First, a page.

Mental Health Awareness has never been more important than this year.
Until now, there were still some people who believed that mental health wasn’t everyone’s concern. They thought that the resources shared with millions were aimed at just a small group of people – the one in five who have a mental health concern in any given year.
That isn’t the case today.
A few months ago, we had no idea that all our worlds were going to be turned upside down by the coronavirus. Or that the associated worry, isolation, loneliness, and anxiety would be something that literally everyone – all five in five – would experience. But the good news is there are practical tools that everyone can use to improve their mental health and increase resiliency – and there are ways that everyone can be supportive of friends, family, and co-workers who are struggling with life’s challenges or their mental health.
July is BIPOC Month
(Black, Indigenous, Persons of Color)
What is BIPOC? By including “BI” Black and Indigenous in addition to “POC” people of color, we are honoring the unique experiences of Black and Indigenous individuals and their communities, as well as the spectrum of existence and experience by POC. This July, MHA has developed content that is both timely and hopefully evergreen. We have included many of these resources here on our web page for BIPOC Month.
For this July, MHA National has developed content for our 2020 BIPOC Mental Health Month toolkit that is both timely and hopefully evergreen, including:
- Links to updated information on our website;
- Lists of resources specifically for BIPOC and LGBTQ+ communities;
- Handouts on racism and mental health and racial trauma;
- An infographic built from MHA screening data on BIPOC and LGBTQ+ mental health;
- A Call to Action for people to share how discrimination and/or racism have affected their mental health using the hashtag #ImpactofTrauma;
- And more!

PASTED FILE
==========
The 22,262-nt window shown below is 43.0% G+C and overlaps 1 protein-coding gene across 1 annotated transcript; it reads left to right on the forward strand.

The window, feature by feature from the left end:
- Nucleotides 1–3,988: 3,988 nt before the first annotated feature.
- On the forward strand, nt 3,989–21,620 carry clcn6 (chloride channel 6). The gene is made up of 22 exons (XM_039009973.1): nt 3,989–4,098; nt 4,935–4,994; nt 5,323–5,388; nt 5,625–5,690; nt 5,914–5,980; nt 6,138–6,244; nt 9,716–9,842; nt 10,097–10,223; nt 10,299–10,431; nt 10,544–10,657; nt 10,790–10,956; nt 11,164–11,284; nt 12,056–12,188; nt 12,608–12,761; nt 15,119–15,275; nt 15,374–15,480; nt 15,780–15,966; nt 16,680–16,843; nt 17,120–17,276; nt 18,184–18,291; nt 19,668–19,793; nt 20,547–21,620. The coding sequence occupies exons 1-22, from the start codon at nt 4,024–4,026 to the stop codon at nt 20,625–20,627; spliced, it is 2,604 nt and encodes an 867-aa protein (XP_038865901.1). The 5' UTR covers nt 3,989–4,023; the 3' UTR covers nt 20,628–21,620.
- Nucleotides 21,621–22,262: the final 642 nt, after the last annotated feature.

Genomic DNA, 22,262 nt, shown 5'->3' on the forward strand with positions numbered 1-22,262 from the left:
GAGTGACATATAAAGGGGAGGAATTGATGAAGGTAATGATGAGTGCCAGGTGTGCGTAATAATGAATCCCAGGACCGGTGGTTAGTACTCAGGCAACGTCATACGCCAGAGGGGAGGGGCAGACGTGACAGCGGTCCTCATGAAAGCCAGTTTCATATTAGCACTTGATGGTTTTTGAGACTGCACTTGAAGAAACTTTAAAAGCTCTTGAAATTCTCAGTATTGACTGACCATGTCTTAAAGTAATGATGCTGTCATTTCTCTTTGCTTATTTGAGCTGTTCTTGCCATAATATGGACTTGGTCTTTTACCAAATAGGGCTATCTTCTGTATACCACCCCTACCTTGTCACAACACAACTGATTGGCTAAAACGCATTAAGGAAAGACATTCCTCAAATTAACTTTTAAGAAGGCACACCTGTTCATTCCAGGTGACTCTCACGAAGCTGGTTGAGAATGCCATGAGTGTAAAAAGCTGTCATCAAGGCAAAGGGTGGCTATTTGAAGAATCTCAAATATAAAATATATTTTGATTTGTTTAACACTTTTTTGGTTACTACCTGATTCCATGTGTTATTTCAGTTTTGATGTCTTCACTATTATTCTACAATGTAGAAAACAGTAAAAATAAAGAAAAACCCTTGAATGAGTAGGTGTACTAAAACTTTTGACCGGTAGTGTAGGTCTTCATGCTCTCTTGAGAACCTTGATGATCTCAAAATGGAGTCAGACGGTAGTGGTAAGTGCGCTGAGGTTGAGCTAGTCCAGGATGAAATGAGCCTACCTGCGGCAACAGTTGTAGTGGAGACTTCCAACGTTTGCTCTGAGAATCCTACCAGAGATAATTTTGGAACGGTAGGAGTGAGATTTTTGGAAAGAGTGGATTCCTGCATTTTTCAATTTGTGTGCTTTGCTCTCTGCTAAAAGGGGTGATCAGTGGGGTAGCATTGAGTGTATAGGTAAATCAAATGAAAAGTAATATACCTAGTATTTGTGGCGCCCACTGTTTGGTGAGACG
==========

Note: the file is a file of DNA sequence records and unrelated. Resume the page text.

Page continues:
Started in May 2020, Mental Health America of Putnam County (MHAoPC) is proud to share and explore topics that can help you build your own set of #Tools2Thrive. These areas include: recognizing and owning your feelings; connecting with others; finding the positive after loss; eliminating toxic influences; creating healthy routines; and supporting others – all as ways to boost the mental health and general wellness of you and your loved ones. We’re so happy to be able to share these!
Even More Online Resources
Online resources have really taken off recently. Our own, newly re-designed web site, mhaopc.org, has not only information on our programs, but links to these #ToolsToThrive, COVID-19 sites, and support services. Additionally, we would like to applaud Indiana state agencies for launching the new BeWellindiana.com website, where Hoosiers can find resources and services for mental health and substance use disorders, as well as take one of our mental health screens.
MHA – Nationally Recognized Screenings
Writing of screenings, we invite you take a quick snapshot of your mental health with one of many available. One of the easiest tools anyone can use is taking a mental health screen when they need answers. It’s a quick, free, and private way for people to assess their mental health and recognize signs of mental health problems. Screenings not only help you think about specific challenges, they can help you define specific issues and help others (e.g. surveys for Caregivers, Parents, and Better Care for Adults) . You can reach the screenings at mhascreening.org.
Practical tools are close by that everyone can use to improve their mental health and increase resiliency regardless of the situations they are dealing with. Don’t hesitate to reach out and research, evaluate, and engage. Remember, we’re all in this together, and our strength is working with each other.
For more information, visit all our Mental Health Month pages, and you can get even more from www.mhanational.org/july or by calling 765-653-3310.